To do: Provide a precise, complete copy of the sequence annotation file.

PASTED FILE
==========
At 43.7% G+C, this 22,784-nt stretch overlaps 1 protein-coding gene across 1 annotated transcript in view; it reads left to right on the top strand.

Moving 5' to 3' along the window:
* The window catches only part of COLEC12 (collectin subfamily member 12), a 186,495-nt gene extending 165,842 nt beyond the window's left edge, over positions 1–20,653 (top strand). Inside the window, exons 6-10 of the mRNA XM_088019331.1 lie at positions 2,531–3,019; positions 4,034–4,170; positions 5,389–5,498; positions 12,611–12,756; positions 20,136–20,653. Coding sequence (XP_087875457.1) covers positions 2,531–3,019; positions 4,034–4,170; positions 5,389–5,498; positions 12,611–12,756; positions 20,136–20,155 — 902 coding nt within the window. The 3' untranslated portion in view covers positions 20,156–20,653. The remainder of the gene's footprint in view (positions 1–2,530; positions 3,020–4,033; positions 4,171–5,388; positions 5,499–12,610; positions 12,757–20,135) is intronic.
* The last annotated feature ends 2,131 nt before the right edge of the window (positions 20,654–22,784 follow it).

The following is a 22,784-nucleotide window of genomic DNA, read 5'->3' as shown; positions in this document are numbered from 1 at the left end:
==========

At 43.7% G+C, this 22,784-nt stretch overlaps 1 protein-coding gene across 1 annotated transcript in view; it reads left to right on the top strand.

Moving 5' to 3' along the window:
* The window catches only part of COLEC12 (collectin subfamily member 12), a 186,495-nt gene extending 165,842 nt beyond the window's left edge, over positions 1–20,653 (top strand). Inside the window, exons 6-10 of the mRNA XM_088019331.1 lie at positions 2,531–3,019; positions 4,034–4,170; positions 5,389–5,498; positions 12,611–12,756; positions 20,136–20,653. Coding sequence (XP_087875457.1) covers positions 2,531–3,019; positions 4,034–4,170; positions 5,389–5,498; positions 12,611–12,756; positions 20,136–20,155 — 902 coding nt within the window. The 3' untranslated portion in view covers positions 20,156–20,653. The remainder of the gene's footprint in view (positions 1–2,530; positions 3,020–4,033; positions 4,171–5,388; positions 5,499–12,610; positions 12,757–20,135) is intronic.
* The last annotated feature ends 2,131 nt before the right edge of the window (positions 20,654–22,784 follow it).

The following is a 22,784-nucleotide window of genomic DNA, read 5'->3' as shown; positions in this document are numbered from 1 at the left end: